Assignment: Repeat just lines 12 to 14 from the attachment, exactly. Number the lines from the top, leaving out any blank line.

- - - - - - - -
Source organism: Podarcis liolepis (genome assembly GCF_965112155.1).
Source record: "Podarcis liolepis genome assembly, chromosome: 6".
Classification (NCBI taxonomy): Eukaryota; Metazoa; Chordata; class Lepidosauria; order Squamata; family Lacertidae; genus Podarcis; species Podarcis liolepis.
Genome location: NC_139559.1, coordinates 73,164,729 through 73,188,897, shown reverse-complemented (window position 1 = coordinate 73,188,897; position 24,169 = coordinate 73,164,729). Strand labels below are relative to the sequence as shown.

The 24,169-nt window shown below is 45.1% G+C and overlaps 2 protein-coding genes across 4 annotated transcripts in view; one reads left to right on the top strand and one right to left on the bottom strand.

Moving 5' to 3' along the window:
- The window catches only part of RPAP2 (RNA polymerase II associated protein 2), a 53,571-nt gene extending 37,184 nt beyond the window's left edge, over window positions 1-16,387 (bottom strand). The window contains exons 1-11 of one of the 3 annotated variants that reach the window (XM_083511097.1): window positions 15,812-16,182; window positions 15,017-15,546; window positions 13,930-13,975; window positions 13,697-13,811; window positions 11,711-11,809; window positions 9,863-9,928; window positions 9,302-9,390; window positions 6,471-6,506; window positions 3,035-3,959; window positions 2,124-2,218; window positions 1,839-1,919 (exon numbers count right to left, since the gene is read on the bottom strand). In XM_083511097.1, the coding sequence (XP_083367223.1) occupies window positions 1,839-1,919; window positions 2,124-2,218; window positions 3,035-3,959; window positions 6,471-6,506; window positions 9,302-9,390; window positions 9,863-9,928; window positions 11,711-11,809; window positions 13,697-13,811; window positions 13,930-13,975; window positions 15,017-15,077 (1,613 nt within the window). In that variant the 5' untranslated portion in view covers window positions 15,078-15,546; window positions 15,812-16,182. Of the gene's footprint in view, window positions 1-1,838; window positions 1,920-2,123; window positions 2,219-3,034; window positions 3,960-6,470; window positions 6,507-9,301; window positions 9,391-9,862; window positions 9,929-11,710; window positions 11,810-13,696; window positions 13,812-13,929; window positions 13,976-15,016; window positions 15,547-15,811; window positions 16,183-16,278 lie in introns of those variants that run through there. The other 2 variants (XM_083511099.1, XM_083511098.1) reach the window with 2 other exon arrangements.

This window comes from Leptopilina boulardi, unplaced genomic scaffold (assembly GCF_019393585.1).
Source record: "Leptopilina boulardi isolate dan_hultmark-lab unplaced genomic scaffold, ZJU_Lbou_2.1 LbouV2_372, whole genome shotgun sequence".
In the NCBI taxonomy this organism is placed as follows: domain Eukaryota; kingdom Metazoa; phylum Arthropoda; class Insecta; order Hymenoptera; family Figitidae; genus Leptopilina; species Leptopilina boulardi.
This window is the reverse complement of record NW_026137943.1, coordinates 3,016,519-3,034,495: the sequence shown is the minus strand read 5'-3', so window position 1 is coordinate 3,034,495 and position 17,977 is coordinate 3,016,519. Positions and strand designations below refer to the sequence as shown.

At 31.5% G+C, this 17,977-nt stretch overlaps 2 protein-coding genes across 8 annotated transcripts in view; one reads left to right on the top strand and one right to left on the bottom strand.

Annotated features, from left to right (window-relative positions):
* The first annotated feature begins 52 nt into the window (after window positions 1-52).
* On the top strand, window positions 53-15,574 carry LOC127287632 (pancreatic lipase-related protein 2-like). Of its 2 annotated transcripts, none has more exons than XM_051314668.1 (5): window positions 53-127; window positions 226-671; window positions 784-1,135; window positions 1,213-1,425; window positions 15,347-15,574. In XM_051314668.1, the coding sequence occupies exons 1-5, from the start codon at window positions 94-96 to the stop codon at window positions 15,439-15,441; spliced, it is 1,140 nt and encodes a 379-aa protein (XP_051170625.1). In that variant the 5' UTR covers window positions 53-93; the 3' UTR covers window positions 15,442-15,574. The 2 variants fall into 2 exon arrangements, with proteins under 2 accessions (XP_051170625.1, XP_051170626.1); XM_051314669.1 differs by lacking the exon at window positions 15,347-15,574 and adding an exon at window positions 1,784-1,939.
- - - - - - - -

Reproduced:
At 31.5% G+C, this 17,977-nt stretch overlaps 2 protein-coding genes across 8 annotated transcripts in view; one reads left to right on the top strand and one right to left on the bottom strand.

Annotated features, from left to right (window-relative positions):
* The first annotated feature begins 52 nt into the window (after window positions 1-52).